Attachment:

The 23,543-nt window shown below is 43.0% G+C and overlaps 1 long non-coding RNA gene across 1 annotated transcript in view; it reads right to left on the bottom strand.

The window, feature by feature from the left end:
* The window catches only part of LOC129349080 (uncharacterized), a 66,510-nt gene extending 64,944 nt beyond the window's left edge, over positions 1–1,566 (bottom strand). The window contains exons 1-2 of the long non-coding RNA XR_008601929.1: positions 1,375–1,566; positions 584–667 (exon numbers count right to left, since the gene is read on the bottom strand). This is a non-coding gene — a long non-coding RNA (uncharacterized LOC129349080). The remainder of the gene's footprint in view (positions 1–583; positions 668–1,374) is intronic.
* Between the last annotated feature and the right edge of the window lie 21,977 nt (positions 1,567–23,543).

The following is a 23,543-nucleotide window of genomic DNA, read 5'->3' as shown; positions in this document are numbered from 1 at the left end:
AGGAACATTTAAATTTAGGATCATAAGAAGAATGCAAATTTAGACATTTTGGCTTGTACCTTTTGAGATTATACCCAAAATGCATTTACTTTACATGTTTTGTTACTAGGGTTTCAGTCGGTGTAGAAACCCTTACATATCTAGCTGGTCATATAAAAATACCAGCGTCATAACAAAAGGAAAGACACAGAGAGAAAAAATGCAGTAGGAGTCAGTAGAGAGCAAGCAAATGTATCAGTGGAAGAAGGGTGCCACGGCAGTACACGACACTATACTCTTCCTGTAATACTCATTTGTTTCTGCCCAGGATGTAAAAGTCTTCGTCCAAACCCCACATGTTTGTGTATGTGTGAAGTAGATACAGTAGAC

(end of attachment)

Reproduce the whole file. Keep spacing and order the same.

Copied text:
The 23,543-nt window shown below is 43.0% G+C and overlaps 1 long non-coding RNA gene across 1 annotated transcript in view; it reads right to left on the bottom strand.

The window, feature by feature from the left end:
* The window catches only part of LOC129349080 (uncharacterized), a 66,510-nt gene extending 64,944 nt beyond the window's left edge, over positions 1–1,566 (bottom strand). The window contains exons 1-2 of the long non-coding RNA XR_008601929.1: positions 1,375–1,566; positions 584–667 (exon numbers count right to left, since the gene is read on the bottom strand). This is a non-coding gene — a long non-coding RNA (uncharacterized LOC129349080). The remainder of the gene's footprint in view (positions 1–583; positions 668–1,374) is intronic.
* Between the last annotated feature and the right edge of the window lie 21,977 nt (positions 1,567–23,543).

The following is a 23,543-nucleotide window of genomic DNA, read 5'->3' as shown; positions in this document are numbered from 1 at the left end:
AGGAACATTTAAATTTAGGATCATAAGAAGAATGCAAATTTAGACATTTTGGCTTGTACCTTTTGAGATTATACCCAAAATGCATTTACTTTACATGTTTTGTTACTAGGGTTTCAGTCGGTGTAGAAACCCTTACATATCTAGCTGGTCATATAAAAATACCAGCGTCATAACAAAAGGAAAGACACAGAGAGAAAAAATGCAGTAGGAGTCAGTAGAGAGCAAGCAAATGTATCAGTGGAAGAAGGGTGCCACGGCAGTACACGACACTATACTCTTCCTGTAATACTCATTTGTTTCTGCCCAGGATGTAAAAGTCTTCGTCCAAACCCCACATGTTTGTGTATGTGTGAAGTAGATACAGTAGAC